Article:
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Advanced Imaging Magazine

Updated: July 8th, 2008 05:26 PM CDT

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One-Nanometer Resolution is Goal for Optical Imaging Photonics

Producing optical images at resolutions as low as one nanometer is the goal of Virginia Tech College of Engineering researcher Yong Xu, who has received a National Science Foundation (NSF) Faculty Early Career Development Program (CAREER) Award. Xu, an assistant professor of electrical and computer engineering, secured the five-year CAREER grant, which is worth $400,000 and is NSF's most prestigious award for creative junior faculty who are considered likely to become academic leaders of the future.

"The resolution of most optical microscopes is restricted by the so-called 'diffraction limit,' which means we cannot produce optical images with resolutions higher than a few hundred nanometers," Xu said. "Currently, the most advanced optical microscope can achieve a resolution only as low as 50 nanometers."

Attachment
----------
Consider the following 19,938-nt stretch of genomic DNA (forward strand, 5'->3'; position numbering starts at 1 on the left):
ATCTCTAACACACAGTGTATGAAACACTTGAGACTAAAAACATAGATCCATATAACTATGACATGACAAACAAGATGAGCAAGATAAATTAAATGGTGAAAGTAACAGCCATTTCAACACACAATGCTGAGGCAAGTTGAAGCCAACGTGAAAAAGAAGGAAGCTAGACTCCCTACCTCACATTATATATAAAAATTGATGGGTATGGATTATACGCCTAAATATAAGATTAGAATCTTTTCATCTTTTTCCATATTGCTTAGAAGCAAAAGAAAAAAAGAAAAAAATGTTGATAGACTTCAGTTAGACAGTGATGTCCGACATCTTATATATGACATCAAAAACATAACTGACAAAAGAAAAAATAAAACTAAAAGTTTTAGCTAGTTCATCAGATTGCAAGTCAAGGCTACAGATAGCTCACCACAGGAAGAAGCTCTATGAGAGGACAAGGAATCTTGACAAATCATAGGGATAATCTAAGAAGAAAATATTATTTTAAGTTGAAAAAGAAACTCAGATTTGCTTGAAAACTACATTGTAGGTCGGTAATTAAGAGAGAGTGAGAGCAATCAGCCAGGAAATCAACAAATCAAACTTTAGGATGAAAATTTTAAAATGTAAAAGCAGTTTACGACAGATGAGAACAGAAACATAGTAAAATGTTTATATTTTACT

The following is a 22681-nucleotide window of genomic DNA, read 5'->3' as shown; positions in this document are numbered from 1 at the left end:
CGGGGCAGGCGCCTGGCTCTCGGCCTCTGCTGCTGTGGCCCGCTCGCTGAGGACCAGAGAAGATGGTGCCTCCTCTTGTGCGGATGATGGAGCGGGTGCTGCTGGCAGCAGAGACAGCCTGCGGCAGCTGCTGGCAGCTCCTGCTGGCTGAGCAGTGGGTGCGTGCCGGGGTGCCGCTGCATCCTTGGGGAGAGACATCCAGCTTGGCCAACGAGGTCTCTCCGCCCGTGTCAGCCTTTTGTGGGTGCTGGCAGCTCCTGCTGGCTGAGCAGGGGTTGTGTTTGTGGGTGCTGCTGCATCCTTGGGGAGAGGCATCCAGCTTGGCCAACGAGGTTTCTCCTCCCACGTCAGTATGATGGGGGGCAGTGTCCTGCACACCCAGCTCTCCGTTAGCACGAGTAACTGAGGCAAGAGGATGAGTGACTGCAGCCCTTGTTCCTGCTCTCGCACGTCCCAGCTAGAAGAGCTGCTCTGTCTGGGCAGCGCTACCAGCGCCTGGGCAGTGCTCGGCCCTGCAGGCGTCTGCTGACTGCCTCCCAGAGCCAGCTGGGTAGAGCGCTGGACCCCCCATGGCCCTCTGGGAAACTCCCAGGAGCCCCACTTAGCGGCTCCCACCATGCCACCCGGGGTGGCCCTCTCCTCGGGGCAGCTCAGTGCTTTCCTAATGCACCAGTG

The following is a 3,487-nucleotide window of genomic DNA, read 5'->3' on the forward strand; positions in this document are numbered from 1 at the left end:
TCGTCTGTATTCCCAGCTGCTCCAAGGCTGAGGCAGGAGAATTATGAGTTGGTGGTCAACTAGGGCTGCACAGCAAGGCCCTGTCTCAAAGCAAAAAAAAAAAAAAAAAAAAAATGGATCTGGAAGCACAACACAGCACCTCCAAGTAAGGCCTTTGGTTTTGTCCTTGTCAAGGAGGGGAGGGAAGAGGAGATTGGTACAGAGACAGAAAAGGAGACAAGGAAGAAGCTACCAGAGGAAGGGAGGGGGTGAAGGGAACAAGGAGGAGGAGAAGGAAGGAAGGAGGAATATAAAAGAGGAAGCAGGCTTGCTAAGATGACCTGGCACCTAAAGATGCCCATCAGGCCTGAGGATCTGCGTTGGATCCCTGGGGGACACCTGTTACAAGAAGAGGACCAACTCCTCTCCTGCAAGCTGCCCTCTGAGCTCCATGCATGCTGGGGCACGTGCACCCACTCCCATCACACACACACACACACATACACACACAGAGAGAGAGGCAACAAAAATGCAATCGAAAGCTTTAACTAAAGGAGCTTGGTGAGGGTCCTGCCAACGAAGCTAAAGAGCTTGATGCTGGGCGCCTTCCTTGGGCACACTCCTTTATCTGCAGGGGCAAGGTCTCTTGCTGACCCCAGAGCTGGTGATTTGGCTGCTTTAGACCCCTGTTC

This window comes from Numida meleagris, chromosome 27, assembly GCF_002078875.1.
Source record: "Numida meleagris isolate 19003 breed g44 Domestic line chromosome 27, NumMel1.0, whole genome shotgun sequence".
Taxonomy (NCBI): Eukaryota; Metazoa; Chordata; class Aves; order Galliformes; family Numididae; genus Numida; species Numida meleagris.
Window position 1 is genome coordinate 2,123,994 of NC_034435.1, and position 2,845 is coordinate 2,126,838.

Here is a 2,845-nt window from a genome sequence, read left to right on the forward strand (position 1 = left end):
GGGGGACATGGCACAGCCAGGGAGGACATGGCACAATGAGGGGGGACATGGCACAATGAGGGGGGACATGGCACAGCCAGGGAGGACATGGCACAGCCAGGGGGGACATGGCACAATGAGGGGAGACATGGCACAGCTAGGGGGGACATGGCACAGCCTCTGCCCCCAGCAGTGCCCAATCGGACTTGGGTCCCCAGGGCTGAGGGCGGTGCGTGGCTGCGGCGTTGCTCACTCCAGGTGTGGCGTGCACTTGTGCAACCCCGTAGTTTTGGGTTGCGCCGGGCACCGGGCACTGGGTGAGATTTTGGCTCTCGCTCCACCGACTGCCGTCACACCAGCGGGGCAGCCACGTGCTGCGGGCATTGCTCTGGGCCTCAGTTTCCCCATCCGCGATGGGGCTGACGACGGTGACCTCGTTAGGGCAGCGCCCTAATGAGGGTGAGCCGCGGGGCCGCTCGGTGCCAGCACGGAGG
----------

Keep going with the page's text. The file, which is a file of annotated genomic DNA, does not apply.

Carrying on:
In the field of nanotechnology, researchers are discovering ways to arrange atoms into unique structures on the molecular scale. Xu is attempting to produce an optical microscope that can observe nanostructures at a resolution of one nanometer, which is equal in size to approximately one-billionth of a meter, or the diameter of four atoms.

In addition to achieving a breakthrough in arranging nanostructures, Xu hopes that his research will lead to observation of the "vacuum field" at a resolution of one nanometer.

"Vacuum field refers to the tiny amount of electric field fluctuations that can exist in the absence of any sources such as electrons or atoms," Xu explained. "Even though vacuum field cannot be directly measured, without it no light source can emit light. Observing the vacuum field at one nanometer resolution would help scientists solve one of the few remaining mysteries of quantum electrodynamics."

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